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RiskSIGNAL Flashed Green on December 5th


"The way you create deflation is you create an asset bubble."

-Stanley Druckenmiller



The Ivory Hill RiskSIGNAL™ turned green on Tuesday (December 5th) and we are layering back into this market. Our short-term signal concluded this week green, while our mid-term signal ended the week in the red. However, it is anticipated that the mid-term signal will likely turn green next week.


Immediately following our October 11th sell signal, the market came down and touched its longer-term trend line and held strong, which is a positive sign to see. Yet even with the nice rally we have seen over the past month I still have some concerns.



First, was the October 11th red signal a false signal? Possibly. When we have a volatile market like this, the chances of a false signal rise more frequently - there is no way of avoiding this. More often than not, in these types of market conditions (high volatility, high uncertainty) the head fake actually comes on the subsequent green signal following the first red signal during a downturn.


This is one of the reasons why we do not go to 100% cash or completely reduce exposure to stocks as false signals do happen and should be expected from time to time.


If we look at a backtest of the signal during 2008, you can see two instances where the signal head fakes but in the end it does what we want it to do, which is sidestep 70-85% of the drawdown or major market crash allowing us to deploy capital into the market later to capture 70-85% of the uptrend.



It’s important to note that unlike our short-term and mid-term signals, the long-term RiskSIGNAL™ is reactive by design. The goal is not to call tops and bottoms, but instead to identify trends and opportunities through our quantitative signaling process.


False signals are virtually impossible to avoid if the market is not giving you the opportunity set.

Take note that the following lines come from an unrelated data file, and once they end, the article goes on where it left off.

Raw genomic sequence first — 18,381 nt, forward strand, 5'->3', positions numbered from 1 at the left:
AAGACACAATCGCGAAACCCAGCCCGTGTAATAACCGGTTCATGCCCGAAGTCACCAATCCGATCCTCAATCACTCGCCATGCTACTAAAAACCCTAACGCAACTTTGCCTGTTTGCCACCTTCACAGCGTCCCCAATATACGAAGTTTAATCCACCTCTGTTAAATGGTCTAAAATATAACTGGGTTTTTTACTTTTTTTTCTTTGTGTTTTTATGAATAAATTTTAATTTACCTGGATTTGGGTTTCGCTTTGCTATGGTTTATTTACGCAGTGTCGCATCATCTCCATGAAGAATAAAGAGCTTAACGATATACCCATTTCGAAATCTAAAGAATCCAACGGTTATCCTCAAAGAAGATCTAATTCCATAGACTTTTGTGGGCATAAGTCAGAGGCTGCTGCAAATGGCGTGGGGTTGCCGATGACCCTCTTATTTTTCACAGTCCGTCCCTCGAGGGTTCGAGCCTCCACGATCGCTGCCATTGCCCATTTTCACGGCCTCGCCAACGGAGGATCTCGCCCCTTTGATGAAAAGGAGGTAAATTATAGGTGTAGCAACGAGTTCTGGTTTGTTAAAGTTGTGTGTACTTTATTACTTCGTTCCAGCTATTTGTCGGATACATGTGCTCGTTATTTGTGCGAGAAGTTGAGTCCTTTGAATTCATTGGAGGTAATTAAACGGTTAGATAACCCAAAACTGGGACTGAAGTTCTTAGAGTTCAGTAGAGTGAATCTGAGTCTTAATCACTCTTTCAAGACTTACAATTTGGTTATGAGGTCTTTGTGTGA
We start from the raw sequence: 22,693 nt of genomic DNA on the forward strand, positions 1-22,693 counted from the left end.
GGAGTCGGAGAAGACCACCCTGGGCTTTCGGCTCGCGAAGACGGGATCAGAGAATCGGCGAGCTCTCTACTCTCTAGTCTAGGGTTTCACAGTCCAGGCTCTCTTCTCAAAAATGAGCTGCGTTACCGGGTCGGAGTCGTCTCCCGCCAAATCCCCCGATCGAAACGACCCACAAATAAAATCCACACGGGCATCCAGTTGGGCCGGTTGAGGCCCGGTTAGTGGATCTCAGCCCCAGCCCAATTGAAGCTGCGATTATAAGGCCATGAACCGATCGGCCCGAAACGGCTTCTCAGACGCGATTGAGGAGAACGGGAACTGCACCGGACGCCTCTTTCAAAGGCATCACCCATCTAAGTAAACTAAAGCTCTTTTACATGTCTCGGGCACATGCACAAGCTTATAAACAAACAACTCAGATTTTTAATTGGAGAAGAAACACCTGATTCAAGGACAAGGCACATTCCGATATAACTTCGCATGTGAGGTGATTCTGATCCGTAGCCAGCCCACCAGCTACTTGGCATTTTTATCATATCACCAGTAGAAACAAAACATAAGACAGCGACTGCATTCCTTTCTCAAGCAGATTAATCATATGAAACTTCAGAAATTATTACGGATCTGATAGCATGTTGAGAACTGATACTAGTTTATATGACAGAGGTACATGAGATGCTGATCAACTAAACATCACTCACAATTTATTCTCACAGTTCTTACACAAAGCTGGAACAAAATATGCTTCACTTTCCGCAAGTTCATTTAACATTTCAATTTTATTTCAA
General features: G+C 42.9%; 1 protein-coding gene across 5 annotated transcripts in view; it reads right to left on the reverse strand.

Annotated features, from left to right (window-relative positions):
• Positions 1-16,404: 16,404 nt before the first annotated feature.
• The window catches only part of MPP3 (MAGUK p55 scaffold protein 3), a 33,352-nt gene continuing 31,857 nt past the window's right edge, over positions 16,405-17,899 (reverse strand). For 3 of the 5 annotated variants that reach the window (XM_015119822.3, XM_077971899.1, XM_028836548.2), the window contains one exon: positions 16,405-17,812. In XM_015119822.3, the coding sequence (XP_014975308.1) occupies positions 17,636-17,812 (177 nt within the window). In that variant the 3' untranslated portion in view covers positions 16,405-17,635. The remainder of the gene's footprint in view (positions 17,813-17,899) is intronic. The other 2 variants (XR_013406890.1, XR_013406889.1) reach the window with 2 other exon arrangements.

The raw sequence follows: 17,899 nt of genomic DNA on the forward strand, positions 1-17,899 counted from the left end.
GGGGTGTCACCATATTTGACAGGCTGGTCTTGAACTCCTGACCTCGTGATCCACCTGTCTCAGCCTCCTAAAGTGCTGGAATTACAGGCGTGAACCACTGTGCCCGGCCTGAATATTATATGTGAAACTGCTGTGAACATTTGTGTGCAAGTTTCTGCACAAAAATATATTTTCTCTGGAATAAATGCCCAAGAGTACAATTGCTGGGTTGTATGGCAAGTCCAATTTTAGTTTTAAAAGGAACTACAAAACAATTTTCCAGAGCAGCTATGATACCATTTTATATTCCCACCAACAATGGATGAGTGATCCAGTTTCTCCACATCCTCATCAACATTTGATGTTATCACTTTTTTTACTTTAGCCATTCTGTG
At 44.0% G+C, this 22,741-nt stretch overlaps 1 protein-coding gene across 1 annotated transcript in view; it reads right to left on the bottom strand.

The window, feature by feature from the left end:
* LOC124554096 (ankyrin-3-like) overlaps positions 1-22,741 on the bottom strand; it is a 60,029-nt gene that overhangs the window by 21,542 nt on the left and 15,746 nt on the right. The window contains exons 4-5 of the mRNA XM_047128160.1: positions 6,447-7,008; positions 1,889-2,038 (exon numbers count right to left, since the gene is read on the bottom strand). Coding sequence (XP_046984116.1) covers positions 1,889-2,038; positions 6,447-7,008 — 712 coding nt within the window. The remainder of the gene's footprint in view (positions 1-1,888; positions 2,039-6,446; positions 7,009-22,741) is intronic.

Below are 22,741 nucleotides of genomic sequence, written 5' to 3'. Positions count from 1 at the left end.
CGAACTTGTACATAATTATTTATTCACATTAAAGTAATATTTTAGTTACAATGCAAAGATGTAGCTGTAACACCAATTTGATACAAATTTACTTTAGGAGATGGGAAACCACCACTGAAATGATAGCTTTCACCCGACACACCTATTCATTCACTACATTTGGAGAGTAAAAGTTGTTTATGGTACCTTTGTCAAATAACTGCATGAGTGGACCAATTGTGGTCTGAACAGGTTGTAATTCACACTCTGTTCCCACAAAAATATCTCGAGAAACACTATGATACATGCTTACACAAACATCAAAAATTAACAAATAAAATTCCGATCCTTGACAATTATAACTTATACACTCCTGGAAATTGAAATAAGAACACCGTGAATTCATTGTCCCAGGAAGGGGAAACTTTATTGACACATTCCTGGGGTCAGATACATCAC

The only person that I know who had a completely flawless indicator that perfectly timed every top and every bottom was Bernie Madoff, and we all know the outcome of that situation.


I think the sell signal on October 11th was accurate, and while Tuesday's buy signal might potentially be a false positive, it's important to remember that our approach is firmly rooted in a rules-based strategy using our quantitative signaling process. This method, grounded in mathematical analysis, is key to eliminating emotional biases in decision-making. I have put thousands of hours into this signaling process and I have learned to just follow the signal because its more right than it is wrong. When the signal is green, there is a 73% probability the market continues to rise and a 27% probability that the market will fall. I will take those odds any day of the week.


Should Tuesday's buy signal prove to be a false signal, we should find out rather quickly, thanks to the responsive nature of our signaling system, which is adept at tracking market movements and downward patterns. In the event of further market downturns, triggering another sell signal, we are well-prepared to quickly reduce equity exposure and increasing cash levels, a proactive measure to protect our clients' hard earned capital.


S&P 500: New All Time Highs Ahead?

This week, I renewed my focus on the Fibonacci retracement levels from the 2022 bear market. The chart features white circles highlighting key interactions with these Fibonacci levels throughout 2023. Notably, there was a period of hesitation at the 78.6% retracement level of 4,533, where the S&P 500 lingered for the better part of the last two weeks.


However, a significant development occurred on Friday when the index broke higher, closing at a new high for 2023. This is a strongly bullish signal for the medium-term trend of the broader stock market, indicating that a move towards the early 2022 record highs is now the more likely scenario.



Taking into account the extent of the pullback in the second half of 2023, which was approximately 475 points, I have established a new measured move target for the S&P 500 at 5,061. Reaching this target would not only represent a significant recovery but also set new record highs for the S&P 500 Index.


VIX: Beachball Underwater

Last week, the CBOE Volatility Index (VIX) moved sideways, hovering around the low levels established earlier in 2023. This trend aligns with a bullish investor sentiment and a growing, somewhat worrisome, complacency in equity markets as December begins. The daily chart shows a lack of even a “lower high” to indicate a downtrend, as the drop in volatility throughout November was both rapid and systematic. Although the RSI indicator has seen a slight rebound from its recent lows, it remains in a deeply bearish territory, staying well below the 50 mark.